So, you shouldn't feel poorly about yourself because you've had maladaptive daydreams. Chances are if you think hard enough you'll realize that they've helped you overcome something, or protect yourself from something. There's a reason they started.
But, if you're visiting this site right now it's because you've realized that maladaptive daydreams are no longer just protecting you, they're now actively hurting you.
Take a spin through the freely available Maladaptive Daydreaming Test on this site and see how you score. If you find yourself noting that you're spending an increasing amount of your day in maladaptive daydreams, or if you find it difficult to develop plans about the future due to your maladaptive daydreams, or if you find your maladaptive daydreams are actively harming your life by making you focus on the wrong things, then you know it's time to put a game plan together to stop maladaptive daydreams.
Stopping Your Maladaptive Daydreams
If you've taken the test and realize that maladaptive daydreams are actively harming your life, then the reality is that you should focus on stopping them.
Many people get overwhelmed at the thought of stopping their maladaptive daydreams because they think to themselves, "If I've spent months or years in these daydreams, it'll probably take months or years in order to stop them".
Luckily, in my experience and in the experience of hundreds of others that I've talked to, this is not the case.
The first step is always to take the rationalist approach and ask yourself why these maladaptive daydreams started and how they could have helped you. Many maladaptive daydreamers (myself included) are incredibly hard on themselves over their daydreams and are embarrassed by them.
I developed the Maladaptive Daydreaming Survey in order to help folks realize that there's nothing to be embarrassed or ashamed of. Rather, there's a real purpose behind these daydreams and it's perfectly fine to let them go away.
The second step is to begin to engage in a series of techniques - I list a number of these in the Maladaptive Daydreaming Guide - that fit for you. These include things like trying to ruin your most common maladaptive daydreams by spoiling the plot (creating situations within the dreams that make them no longer appealing).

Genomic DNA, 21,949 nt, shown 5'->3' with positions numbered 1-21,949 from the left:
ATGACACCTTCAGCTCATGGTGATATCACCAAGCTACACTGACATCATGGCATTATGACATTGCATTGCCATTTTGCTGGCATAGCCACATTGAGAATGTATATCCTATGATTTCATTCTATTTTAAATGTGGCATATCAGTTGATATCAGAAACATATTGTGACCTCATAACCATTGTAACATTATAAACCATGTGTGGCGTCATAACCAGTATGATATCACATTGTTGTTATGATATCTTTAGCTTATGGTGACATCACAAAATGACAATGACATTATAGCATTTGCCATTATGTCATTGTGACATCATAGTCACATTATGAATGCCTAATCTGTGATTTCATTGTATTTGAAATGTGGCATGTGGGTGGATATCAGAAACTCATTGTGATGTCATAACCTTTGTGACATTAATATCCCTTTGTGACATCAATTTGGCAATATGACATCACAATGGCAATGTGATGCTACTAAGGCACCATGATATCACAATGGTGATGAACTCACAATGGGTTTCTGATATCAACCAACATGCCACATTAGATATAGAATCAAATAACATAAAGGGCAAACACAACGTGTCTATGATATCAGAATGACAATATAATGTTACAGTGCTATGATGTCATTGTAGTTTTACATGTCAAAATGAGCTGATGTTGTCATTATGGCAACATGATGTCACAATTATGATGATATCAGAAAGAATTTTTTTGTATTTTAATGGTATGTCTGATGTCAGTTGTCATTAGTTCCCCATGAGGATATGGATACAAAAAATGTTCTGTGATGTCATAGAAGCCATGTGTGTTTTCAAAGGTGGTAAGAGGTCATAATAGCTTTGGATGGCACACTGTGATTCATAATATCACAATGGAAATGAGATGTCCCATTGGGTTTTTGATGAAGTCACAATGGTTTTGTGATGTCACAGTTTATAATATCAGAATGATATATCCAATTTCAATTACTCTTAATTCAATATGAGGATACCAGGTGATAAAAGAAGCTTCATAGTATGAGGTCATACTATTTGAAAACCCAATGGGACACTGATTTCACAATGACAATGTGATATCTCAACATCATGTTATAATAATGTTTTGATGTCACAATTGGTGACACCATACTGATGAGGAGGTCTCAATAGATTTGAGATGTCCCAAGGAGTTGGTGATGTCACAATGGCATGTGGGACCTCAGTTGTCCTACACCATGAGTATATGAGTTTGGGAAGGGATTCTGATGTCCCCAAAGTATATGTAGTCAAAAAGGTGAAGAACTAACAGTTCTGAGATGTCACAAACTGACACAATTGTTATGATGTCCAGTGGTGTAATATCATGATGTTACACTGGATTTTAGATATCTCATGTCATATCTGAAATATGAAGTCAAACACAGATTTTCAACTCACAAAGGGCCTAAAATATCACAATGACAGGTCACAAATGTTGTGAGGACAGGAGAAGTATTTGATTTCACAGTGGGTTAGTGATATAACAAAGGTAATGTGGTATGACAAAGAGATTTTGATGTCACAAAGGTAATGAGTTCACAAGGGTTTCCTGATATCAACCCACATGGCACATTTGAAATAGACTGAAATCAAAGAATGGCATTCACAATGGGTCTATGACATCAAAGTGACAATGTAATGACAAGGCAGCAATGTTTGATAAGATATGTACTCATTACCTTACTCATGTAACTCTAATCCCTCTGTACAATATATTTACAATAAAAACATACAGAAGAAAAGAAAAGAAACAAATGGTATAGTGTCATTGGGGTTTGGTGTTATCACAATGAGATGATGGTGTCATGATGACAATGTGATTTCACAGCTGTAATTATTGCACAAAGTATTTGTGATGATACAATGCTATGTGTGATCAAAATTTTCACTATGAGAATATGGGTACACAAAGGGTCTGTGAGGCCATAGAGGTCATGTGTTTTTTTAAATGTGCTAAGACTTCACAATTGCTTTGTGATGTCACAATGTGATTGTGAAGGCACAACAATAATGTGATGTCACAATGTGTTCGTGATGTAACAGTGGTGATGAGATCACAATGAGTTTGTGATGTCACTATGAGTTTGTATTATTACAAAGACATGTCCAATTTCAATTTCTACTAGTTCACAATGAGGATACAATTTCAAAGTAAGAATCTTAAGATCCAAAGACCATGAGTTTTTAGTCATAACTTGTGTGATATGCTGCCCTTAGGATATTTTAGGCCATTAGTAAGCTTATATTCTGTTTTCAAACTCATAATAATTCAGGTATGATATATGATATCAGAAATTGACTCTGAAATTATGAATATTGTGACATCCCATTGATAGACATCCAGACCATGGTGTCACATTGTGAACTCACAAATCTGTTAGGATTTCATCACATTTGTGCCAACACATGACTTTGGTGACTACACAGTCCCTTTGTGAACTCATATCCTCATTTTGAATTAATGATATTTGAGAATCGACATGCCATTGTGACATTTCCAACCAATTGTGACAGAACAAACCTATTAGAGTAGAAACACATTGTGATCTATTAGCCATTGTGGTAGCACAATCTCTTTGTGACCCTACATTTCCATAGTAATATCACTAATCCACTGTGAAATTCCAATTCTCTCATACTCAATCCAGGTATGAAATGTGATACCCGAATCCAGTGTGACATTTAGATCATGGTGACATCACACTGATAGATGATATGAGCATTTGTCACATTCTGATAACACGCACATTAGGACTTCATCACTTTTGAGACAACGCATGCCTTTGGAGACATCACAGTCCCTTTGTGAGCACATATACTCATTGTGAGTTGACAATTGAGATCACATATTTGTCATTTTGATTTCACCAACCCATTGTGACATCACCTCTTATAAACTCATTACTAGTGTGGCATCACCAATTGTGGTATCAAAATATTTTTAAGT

The third step is constantly write down your progress and not be hard on yourself if you have any relapse. The process can take time, but when you open yourself up, are honest with yourself, and keep at it within just a few days you can see a severe decrease in your maladaptive daydreams.
To go back to the analogy about breaking your arm before, if you keep your cast on too long then that's not ideal. It'll hamper what you can do with your arm, of course! But if you have your cast removed later than it should have been, then your arm may be a little stiff, but it'll go back to working just as it did before.
After spending months or years in maladaptive daydreams it can seem like there's endless amounts of free time when you stop. However, you'll find new diversions, distractions, hobbies, and interests to fill that void that has developed.
Even if you've spend countless hours in your maladaptive daydreams, it can only take a few days to get fully out of them. It doesn't seem like it should be so easy, but it most certainly is for most if you approach it the right way.
Maladaptive daydreaming can be bad, certainly, but that doesn't mean you are bad for having engaged in it. Think about why it could have occurred to begin with and how it could have rationally helped you. Then develop a plan - using the guidelines above - to get rid of them.